Linfield are well prepared for biggest game in club's history, says Mulgrew
Linfield captain Jamie Mulgrew has pinpointed the professionalism of pre-season as a key factor behind the club's remarkable run in Europe.
Mulgrew acknowledges Thursday night's second leg in the Europa League play-off round against Qarabag in Azerbaijan is the biggest game in Linfield's history, with so much at stake.
Not only would the Blues bank £4m by reaching the group stages of the competition but the players would go down as Irish League legends and potentially set up glamour fixtures against Manchester United, Arsenal, Roma, Sevilla, Rangers or Celtic.
Inspirational Mulgrew is the longest-serving star at the club and is revelling in the stunning feats being delivered by manager David Healy and the rest of the team.
Today, Linfield set off to Baku on a chartered flight and take a 3-2 first-leg lead with them courtesy of a Mark Stafford goal, a dynamic double from Shayne Lavery and a fantastic team effort.
The Blues are underdogs, but they plan to send Qarabag out the same way as HB Torshavn and FK Sutjeska, even though Mulgrew admits the Azeri champions will be stronger at home.
Asked if Thursday's game was potentially the biggest the club has played, Mulgrew replied: "If we are realistic, we all know that. We have known once we reached this stage that we had two massive games ahead of us.
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"I believe in the second leg they will reach another couple of levels and we have to be prepared for that.
"What we wanted as players, and I know the staff wanted this as well, was to have something to fight for in the second leg.
"At 1-0 down at Windsor it wasn't looking that way until we recovered. At 3-1 up we had plenty to hold onto. 3-2 makes it more difficult but, at the end of the day, if someone had said beforehand we would win the first leg 3-2 we'd all have laughed.
"That's where we are and we have shown we are capable of big performances in Europe.
"We have won four games in a row now in Europe, which is unheard of in the Irish League. I think other Irish League teams have performed well in Europe this season, showing standards are increasing and maybe the league deserves more respect. Clubs are becoming more professional and players here are athletes now."
Speaking about the importance of Linfield's summer training camp in Spain, Mulgrew added: "Credit to Linfield for the pre-season we've had to give us a platform to try and go that bit further in Europe. We have repaid that and worked incredibly hard to show what they've done for us can make a difference.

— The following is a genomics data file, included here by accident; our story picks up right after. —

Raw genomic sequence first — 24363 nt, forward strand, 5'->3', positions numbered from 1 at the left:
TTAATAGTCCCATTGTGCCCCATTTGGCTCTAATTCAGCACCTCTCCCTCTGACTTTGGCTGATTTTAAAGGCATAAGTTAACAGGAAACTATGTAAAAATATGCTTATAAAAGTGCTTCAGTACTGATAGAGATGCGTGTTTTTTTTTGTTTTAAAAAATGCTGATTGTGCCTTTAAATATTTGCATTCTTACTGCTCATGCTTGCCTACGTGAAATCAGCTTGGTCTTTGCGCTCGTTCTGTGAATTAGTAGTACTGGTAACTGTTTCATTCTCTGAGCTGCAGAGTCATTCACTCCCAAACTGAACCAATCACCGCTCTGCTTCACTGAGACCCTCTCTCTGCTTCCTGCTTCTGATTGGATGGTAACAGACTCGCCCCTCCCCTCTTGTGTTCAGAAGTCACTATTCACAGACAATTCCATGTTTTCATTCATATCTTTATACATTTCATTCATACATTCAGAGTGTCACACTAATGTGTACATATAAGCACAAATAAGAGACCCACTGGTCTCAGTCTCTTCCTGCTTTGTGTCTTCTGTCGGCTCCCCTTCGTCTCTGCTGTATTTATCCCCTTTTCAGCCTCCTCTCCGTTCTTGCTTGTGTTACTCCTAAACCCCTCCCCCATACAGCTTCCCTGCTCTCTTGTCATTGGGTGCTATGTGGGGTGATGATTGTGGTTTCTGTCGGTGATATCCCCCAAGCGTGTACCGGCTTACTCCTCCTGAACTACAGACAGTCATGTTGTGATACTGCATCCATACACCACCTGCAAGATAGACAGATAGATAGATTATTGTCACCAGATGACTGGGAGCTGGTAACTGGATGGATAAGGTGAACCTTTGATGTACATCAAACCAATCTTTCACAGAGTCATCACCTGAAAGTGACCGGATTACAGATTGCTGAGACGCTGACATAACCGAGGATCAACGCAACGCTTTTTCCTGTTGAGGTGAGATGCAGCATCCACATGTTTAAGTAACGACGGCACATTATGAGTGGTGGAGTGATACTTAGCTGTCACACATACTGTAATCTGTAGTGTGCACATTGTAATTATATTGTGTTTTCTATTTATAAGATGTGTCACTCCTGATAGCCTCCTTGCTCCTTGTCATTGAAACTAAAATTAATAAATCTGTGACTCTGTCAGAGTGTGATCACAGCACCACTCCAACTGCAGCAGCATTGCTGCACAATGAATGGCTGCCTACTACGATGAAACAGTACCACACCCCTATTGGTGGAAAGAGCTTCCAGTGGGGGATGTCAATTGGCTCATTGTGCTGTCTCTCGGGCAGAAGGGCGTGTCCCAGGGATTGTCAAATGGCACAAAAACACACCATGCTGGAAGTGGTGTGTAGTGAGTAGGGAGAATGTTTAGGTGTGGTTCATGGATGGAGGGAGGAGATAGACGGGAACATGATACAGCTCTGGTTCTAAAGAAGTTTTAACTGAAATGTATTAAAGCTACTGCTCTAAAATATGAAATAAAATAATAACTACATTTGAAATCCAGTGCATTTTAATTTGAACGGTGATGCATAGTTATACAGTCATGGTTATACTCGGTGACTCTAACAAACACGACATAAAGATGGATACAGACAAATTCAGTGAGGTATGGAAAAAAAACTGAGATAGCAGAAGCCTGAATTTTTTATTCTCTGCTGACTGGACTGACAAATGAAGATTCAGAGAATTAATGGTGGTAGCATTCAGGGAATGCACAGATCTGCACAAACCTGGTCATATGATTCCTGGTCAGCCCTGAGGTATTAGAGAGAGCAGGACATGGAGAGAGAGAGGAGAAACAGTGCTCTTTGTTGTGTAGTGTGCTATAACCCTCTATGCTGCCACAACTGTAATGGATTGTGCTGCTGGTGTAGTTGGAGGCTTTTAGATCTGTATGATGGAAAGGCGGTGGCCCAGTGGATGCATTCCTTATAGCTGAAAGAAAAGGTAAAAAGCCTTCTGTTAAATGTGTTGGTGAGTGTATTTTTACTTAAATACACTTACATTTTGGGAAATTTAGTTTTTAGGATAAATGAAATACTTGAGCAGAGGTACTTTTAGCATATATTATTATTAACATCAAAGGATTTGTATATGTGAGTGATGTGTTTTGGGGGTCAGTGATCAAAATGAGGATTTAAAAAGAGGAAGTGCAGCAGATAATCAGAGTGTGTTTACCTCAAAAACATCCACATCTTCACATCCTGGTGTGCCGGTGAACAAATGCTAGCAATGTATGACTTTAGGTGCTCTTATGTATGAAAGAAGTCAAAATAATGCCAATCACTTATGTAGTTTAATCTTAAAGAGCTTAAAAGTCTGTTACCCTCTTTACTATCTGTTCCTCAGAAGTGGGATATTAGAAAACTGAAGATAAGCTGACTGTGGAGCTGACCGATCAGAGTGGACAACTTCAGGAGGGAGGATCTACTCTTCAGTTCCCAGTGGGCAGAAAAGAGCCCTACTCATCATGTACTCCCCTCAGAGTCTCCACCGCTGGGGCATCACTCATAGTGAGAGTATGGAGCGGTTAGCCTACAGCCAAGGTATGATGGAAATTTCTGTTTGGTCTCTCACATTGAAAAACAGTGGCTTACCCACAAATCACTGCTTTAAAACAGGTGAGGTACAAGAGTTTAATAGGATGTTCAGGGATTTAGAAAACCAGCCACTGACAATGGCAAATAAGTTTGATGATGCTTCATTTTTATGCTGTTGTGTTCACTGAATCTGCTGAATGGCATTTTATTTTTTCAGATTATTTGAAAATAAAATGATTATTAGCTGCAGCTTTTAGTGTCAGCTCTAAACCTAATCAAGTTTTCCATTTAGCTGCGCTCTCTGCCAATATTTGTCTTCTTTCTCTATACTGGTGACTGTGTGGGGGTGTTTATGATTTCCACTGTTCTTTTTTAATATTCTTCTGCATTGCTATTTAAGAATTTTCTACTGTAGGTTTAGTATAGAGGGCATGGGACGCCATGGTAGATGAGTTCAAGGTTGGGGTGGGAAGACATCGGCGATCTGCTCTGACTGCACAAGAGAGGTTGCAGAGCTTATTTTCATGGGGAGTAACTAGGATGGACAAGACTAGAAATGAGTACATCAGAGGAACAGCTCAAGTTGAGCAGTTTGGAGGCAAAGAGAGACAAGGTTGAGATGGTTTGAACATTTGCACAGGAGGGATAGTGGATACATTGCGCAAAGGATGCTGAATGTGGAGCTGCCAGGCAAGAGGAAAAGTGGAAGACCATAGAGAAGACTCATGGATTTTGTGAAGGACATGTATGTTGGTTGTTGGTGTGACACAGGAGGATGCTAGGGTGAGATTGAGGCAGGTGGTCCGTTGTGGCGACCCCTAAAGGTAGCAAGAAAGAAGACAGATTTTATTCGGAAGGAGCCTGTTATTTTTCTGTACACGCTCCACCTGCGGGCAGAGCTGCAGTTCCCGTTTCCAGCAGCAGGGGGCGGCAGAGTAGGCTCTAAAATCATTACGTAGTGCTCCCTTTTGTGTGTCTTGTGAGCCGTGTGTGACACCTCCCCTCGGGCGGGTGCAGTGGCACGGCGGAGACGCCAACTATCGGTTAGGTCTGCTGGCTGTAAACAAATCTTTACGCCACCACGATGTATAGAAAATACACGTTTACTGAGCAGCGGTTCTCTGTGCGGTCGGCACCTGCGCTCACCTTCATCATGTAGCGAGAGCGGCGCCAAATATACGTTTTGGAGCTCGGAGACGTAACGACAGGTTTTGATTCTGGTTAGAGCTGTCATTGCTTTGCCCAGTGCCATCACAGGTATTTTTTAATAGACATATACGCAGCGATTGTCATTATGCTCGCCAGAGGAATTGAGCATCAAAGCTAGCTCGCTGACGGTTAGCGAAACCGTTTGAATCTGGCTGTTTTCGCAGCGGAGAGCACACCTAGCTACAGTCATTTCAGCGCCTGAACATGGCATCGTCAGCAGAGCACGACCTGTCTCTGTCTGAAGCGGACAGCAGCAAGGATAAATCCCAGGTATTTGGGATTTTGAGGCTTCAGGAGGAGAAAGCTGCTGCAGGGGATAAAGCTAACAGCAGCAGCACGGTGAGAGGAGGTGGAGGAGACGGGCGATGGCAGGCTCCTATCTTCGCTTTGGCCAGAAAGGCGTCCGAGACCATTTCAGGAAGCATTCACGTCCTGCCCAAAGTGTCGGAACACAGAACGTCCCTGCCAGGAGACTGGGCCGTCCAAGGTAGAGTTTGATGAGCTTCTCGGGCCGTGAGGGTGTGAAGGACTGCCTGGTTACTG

"I thought we had a good chance to beat HB Torshavn but the team from the Faroe Islands gave us a hell of a game over both legs.
"To beat Sutjeska from Montenegro was a fabulous result. As the games have gone on we have got fitter, and going on the pre-season training camp has really benefited us that way.
"This was the best pre-season I've been involved in and the players deserve credit for buying into it.
"The way European football is now, if you are in the Champions League and lose you get another crack at it in the Europa League, and we have taken advantage.
"The fitness levels are obviously good but you also need that hunger and desire to do well for ourselves and Linfield, and we have shown that."
Mulgrew, as honest off the pitch as he is committed on it, pointed to the quality of set-pieces produced by Linfield in the Windsor Park first leg which led to two goals.
"Probably like everyone else when we went 1-0 down at Windsor early on we feared the worst," said the Blues skipper.
"But we recovered well and used one of our main strengths which is set-pieces. We score a lot of goals from set-pieces and have players who can deliver a good ball and guys who make good runs. We practice that and it seems to work for us.
"We have guys who can deliver good balls from all over the park, Chris Casement at right-back, Andy Mitchell, Kirk Millar, Niall Quinn, I could go on, and that's why we are dangerous from set-pieces. It was an area we wanted to target because they weren't a big, physical side."
The only concern surrounding Linfield's incredible European adventure is how it will impact their domestic form having lost 4-2 at home to Coleraine in the middle of it.
"We have a big enough squad and enough quality in our squad to deal with that," said Mulgrew.
"At Linfield we don't make excuses. Not having the Larne league game next Monday, having come back from a long trip to Azerbaijan, gives us an opportunity to refocus, recover and get ready for the bread and butter which is the league for us."
Asked what happens if the Blues reach the Europa group stages, a smiling Mulgrew added: "We'll cross that bridge if we come to it."